First, a significant premium was paid to Hutchison for the price of his stock. Second, the actual closing on the Hutchison-Sobechko-Shamy transaction was scheduled to take place at some time from six to twelve months following the execution of the stock purchase agreement. Third, the contract precluded any change in the financial condition of Laurel pending closing on the transaction between Hutchison and the Sobechkos and Shamy. Fourth, Hutchison arranged for certain designated minority shareholders, not including the plaintiffs, to have their shares purchased by the Sobechkos and Shamy. Plaintiffs have cited no Maryland state court decision squarely on point, but rely upon our decision in Swinney v. Keebler Company, 480 F.2d 573 (4th Cir. 1973). They argue that the four "suspicious circumstances" set forth above were sufficient to indicate a likelihood of fraud would exist if the transfer was completed from Hutchison to the Sobechkos and Shamy.
The defendants counter by arguing that under Maryland law, minority shareholders have no individual right to recover from former majority stockholders for any alleged breach or breaches of the duty to investigate. They argue that, in reality, the suit is one to recover for mismanagement of Laurel, and such a recovery can be obtained only by a direct suit by the corporation itself, or by having the interests of the corporation advanced in a stockholders' derivative action.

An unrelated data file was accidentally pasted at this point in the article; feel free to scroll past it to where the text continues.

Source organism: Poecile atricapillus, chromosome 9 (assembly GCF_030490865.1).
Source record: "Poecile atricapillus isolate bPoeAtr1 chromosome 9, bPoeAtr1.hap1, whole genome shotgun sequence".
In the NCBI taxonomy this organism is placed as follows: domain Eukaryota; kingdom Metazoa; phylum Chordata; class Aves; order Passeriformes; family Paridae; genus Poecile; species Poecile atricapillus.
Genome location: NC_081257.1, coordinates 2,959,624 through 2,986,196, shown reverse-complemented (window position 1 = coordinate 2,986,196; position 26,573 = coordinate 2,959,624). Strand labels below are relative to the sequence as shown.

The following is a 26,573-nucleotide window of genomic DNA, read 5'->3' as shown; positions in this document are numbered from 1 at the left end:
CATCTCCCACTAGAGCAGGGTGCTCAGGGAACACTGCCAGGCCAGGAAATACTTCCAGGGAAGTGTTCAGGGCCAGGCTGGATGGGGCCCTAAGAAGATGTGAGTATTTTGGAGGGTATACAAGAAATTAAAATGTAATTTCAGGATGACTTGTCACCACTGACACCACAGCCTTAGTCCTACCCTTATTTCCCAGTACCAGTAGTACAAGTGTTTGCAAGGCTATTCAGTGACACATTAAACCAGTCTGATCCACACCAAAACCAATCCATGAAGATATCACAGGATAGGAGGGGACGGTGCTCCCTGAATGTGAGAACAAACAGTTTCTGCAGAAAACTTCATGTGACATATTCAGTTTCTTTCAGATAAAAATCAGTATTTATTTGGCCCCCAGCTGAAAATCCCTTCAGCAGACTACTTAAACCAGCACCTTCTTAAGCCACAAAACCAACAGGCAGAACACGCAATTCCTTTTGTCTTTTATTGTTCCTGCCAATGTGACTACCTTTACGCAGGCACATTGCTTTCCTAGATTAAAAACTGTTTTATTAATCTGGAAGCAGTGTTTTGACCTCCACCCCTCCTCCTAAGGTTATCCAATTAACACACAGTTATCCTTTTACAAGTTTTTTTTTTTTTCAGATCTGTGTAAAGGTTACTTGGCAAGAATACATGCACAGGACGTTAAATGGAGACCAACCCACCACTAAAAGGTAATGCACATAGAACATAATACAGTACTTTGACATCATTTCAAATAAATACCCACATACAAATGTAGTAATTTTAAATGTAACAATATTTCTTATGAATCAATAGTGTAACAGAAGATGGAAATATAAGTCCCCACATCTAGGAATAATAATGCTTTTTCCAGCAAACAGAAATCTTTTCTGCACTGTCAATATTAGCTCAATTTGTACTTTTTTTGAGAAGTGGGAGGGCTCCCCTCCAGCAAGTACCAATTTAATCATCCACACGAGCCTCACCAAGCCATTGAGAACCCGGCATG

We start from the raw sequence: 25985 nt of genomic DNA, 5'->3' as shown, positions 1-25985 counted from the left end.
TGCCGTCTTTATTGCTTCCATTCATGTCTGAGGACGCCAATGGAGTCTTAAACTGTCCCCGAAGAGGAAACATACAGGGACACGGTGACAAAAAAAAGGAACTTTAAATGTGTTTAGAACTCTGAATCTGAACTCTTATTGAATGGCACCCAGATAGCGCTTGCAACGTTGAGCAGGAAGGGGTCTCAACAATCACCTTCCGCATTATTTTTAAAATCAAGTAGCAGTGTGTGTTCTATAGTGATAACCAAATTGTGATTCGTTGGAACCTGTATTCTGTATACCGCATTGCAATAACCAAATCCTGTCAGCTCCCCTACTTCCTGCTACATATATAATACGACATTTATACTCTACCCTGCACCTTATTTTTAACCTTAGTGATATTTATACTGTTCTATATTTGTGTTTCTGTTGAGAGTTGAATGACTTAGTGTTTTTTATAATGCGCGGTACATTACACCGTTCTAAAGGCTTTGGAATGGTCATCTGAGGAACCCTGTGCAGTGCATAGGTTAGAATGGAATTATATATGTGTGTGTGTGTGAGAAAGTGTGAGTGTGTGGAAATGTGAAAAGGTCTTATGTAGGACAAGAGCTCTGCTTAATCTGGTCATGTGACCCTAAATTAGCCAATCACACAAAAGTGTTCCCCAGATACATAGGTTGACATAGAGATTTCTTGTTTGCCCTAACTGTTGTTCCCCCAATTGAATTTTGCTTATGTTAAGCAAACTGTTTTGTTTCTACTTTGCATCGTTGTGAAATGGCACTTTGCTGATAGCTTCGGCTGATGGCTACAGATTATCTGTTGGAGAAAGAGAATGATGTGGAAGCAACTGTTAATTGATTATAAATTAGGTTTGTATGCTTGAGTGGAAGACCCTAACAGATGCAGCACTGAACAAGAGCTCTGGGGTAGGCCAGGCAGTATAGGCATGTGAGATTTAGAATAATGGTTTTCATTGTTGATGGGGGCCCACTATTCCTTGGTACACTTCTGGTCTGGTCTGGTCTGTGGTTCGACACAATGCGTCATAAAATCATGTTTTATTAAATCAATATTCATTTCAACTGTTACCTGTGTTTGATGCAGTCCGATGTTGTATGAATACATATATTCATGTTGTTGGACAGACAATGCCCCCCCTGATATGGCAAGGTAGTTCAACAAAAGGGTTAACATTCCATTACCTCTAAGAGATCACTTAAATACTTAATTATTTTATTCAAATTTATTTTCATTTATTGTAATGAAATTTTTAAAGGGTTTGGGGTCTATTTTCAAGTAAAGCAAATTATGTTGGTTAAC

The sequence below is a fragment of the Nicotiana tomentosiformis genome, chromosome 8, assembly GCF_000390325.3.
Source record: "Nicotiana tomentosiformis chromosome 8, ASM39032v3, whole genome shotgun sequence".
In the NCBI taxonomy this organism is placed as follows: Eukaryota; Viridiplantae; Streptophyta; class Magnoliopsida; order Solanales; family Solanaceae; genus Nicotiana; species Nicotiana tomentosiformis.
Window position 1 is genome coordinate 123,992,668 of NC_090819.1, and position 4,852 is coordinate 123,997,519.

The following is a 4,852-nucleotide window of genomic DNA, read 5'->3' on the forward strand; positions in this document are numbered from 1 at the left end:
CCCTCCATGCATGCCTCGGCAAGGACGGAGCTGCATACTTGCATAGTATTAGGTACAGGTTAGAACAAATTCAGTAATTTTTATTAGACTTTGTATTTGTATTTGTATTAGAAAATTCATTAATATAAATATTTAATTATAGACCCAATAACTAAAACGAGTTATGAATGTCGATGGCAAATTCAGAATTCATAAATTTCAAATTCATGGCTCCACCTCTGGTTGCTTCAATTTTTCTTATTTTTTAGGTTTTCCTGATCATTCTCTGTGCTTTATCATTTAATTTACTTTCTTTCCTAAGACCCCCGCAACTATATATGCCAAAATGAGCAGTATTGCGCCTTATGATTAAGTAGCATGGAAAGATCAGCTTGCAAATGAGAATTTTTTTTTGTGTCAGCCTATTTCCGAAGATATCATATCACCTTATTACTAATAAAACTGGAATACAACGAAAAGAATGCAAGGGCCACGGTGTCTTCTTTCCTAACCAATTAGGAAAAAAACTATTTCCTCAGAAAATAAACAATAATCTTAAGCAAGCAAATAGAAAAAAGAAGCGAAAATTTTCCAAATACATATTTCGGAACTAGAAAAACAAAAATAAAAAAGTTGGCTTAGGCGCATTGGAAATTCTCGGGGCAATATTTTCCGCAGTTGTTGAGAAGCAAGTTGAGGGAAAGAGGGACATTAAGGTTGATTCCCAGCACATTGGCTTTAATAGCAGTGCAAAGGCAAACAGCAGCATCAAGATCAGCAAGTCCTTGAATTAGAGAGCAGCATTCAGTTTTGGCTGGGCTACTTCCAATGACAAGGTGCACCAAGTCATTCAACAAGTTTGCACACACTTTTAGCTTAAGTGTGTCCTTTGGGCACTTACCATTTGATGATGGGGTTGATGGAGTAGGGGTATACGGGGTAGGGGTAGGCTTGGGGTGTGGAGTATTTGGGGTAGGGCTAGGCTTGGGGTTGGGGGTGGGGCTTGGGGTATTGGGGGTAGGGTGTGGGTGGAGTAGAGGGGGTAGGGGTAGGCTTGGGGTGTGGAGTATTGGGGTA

As noted previously, the mismanagement claims have been abandoned. We are not presented with claims which would derivatively benefit Laurel, but are presented with personal claims of the plaintiffs for their individual damages.
Alternatively, defendants argue that even if there is a duty to investigate under Maryland law, under the facts in this case, the four suspicious circumstances set forth above were neither suspicious nor sufficient to place Hutchison on notice of the likelihood of fraud by the Sobechkos and Shamy.
We adhere to our decision in Swinney, supra, and although we likewise have been unable to locate any Maryland state court decision directly on point, we believe the district court reached a correct result through its application of Swinney and its legal estimate of what the Maryland state courts would do if presented with this case. This suit was properly dismissed.
Under ordinary circumstances, a director or an officer of a corporation has the same right as any other stockholder to buy or to sell his stock. See Llewellyn v. Queen City Dairy, Inc., 187 Md. 49, 58-9, 48 A.2d 322 (1946); Swinney v. Keebler Co., 480 F.2d at 577. However, if, as this court noted in Swinney:
". . . the sellers of control are in a position to foresee the likelihood of fraud on the corporation, . . . or on the remaining stockholders, at the hands of the transferee, their fiduciary duty imposes a positive duty to investigate the motives and reputation of the would-be purchaser [or purchasers]; and unless such a reasonable investigation shows that to a reasonable man no fraud is intended or likely to result, the sellers must refrain from the transfer of control."